Wireless technology is ideal for remote measurements, explains Robert C. Jackson, senior industrial and embedded product marketing manager at National Instruments (www.ni.com). "The one area where wireless sensor networks with embedded logic might first evolve for control is embedded distributed control. In these systems, the control, for example, a PID algorithm, would execute on an embedded processor instead of over the wireless network," he says.
Wireless control is extremely promising, but its application in industry is a bit more complicated, says Eric Hollister, product sales engineer, Pilz Automation Safety (www.pilz.com). "Industry is loaded with difficult and complex moving applications where wireless I/O and control have huge potential," he says. "However, wireless technology has not yet reached a point where it is stable or reliable enough to be used for industrial control," he says.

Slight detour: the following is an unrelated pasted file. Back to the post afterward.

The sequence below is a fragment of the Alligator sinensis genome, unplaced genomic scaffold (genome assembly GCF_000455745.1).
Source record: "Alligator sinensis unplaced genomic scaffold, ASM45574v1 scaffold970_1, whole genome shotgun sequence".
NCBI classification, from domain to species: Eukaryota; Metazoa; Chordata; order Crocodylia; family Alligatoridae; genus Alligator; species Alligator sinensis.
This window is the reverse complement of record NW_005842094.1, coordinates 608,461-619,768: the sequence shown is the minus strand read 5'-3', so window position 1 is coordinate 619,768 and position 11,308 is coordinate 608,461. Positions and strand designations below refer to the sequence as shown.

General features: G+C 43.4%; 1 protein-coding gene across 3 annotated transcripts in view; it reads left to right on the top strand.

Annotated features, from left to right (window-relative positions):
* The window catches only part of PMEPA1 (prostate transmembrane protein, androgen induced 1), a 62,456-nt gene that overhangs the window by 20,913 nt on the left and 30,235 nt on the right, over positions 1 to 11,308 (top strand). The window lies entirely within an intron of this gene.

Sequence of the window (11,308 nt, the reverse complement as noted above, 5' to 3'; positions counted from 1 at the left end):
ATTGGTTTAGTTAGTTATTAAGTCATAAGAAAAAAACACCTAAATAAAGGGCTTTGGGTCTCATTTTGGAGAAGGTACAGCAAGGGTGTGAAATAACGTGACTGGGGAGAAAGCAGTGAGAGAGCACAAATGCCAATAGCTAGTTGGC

WirelessHART, the wireless extension of the HART protocol, could go beyond just measurement and monitoring functions to handle control functions, but this would need to be limited to non-critical, non-safety applications, says Robert Schosker, product manager at Pepperl+Fuchs (www.pepperl-fuchs.com). With wired communication there is 100% certainty that no information is lost between the controller and the field instrument, unless there is a failure in the wired lines, he says.
InduraNetp features coexistence frequency management (CFM), so the system can coexist with other wireless systems in the 2.4 GHz ISM band and give immunity to interference from other wireless services. InduraNETp can be added to a new or existing I/O block without changing hardware. A maximum of 64 operational and safety input/output modules, each with two or four I/O, can be installed in any order alongside a single PSSuniversal head module.Pilz Automation Safety734/354-0272